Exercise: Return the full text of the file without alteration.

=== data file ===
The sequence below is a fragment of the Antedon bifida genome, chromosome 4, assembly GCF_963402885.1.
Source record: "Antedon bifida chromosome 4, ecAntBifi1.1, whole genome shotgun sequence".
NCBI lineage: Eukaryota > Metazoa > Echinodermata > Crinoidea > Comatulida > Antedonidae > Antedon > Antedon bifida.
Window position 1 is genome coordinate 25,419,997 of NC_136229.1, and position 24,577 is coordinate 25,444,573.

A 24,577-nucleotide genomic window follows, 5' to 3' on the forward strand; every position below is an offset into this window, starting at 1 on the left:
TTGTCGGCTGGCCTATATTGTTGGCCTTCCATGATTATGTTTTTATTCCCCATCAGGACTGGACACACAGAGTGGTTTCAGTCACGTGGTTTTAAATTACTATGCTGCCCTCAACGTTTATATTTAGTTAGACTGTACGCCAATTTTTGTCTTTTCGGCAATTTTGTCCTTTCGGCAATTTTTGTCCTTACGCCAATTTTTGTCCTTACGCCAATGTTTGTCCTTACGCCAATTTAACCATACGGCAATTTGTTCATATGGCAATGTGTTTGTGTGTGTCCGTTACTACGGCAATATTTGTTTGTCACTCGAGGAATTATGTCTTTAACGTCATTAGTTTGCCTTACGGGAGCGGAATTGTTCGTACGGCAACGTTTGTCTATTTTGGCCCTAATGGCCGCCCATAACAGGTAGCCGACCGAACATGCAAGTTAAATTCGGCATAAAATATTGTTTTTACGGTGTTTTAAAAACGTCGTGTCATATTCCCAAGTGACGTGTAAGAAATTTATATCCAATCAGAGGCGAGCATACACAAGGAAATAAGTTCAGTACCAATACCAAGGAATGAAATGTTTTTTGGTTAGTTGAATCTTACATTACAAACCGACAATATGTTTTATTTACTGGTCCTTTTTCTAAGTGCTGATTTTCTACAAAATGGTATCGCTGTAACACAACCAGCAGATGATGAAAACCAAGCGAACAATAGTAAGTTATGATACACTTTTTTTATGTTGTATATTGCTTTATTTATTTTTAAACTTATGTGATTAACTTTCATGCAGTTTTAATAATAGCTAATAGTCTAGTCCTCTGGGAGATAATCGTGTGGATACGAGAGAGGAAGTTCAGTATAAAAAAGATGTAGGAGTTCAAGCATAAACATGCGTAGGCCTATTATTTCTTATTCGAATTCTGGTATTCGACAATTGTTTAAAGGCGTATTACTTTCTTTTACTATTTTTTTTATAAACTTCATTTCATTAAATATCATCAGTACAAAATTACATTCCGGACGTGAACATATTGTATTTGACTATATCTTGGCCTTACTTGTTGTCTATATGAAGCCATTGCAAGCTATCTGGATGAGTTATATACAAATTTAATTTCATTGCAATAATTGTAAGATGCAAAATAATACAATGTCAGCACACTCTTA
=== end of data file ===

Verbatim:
The sequence below is a fragment of the Antedon bifida genome, chromosome 4, assembly GCF_963402885.1.
Source record: "Antedon bifida chromosome 4, ecAntBifi1.1, whole genome shotgun sequence".
NCBI lineage: Eukaryota > Metazoa > Echinodermata > Crinoidea > Comatulida > Antedonidae > Antedon > Antedon bifida.
Window position 1 is genome coordinate 25,419,997 of NC_136229.1, and position 24,577 is coordinate 25,444,573.

A 24,577-nucleotide genomic window follows, 5' to 3' on the forward strand; every position below is an offset into this window, starting at 1 on the left:
TTGTCGGCTGGCCTATATTGTTGGCCTTCCATGATTATGTTTTTATTCCCCATCAGGACTGGACACACAGAGTGGTTTCAGTCACGTGGTTTTAAATTACTATGCTGCCCTCAACGTTTATATTTAGTTAGACTGTACGCCAATTTTTGTCTTTTCGGCAATTTTGTCCTTTCGGCAATTTTTGTCCTTACGCCAATTTTTGTCCTTACGCCAATGTTTGTCCTTACGCCAATTTAACCATACGGCAATTTGTTCATATGGCAATGTGTTTGTGTGTGTCCGTTACTACGGCAATATTTGTTTGTCACTCGAGGAATTATGTCTTTAACGTCATTAGTTTGCCTTACGGGAGCGGAATTGTTCGTACGGCAACGTTTGTCTATTTTGGCCCTAATGGCCGCCCATAACAGGTAGCCGACCGAACATGCAAGTTAAATTCGGCATAAAATATTGTTTTTACGGTGTTTTAAAAACGTCGTGTCATATTCCCAAGTGACGTGTAAGAAATTTATATCCAATCAGAGGCGAGCATACACAAGGAAATAAGTTCAGTACCAATACCAAGGAATGAAATGTTTTTTGGTTAGTTGAATCTTACATTACAAACCGACAATATGTTTTATTTACTGGTCCTTTTTCTAAGTGCTGATTTTCTACAAAATGGTATCGCTGTAACACAACCAGCAGATGATGAAAACCAAGCGAACAATAGTAAGTTATGATACACTTTTTTTATGTTGTATATTGCTTTATTTATTTTTAAACTTATGTGATTAACTTTCATGCAGTTTTAATAATAGCTAATAGTCTAGTCCTCTGGGAGATAATCGTGTGGATACGAGAGAGGAAGTTCAGTATAAAAAAGATGTAGGAGTTCAAGCATAAACATGCGTAGGCCTATTATTTCTTATTCGAATTCTGGTATTCGACAATTGTTTAAAGGCGTATTACTTTCTTTTACTATTTTTTTTATAAACTTCATTTCATTAAATATCATCAGTACAAAATTACATTCCGGACGTGAACATATTGTATTTGACTATATCTTGGCCTTACTTGTTGTCTATATGAAGCCATTGCAAGCTATCTGGATGAGTTATATACAAATTTAATTTCATTGCAATAATTGTAAGATGCAAAATAATACAATGTCAGCACACTCTTA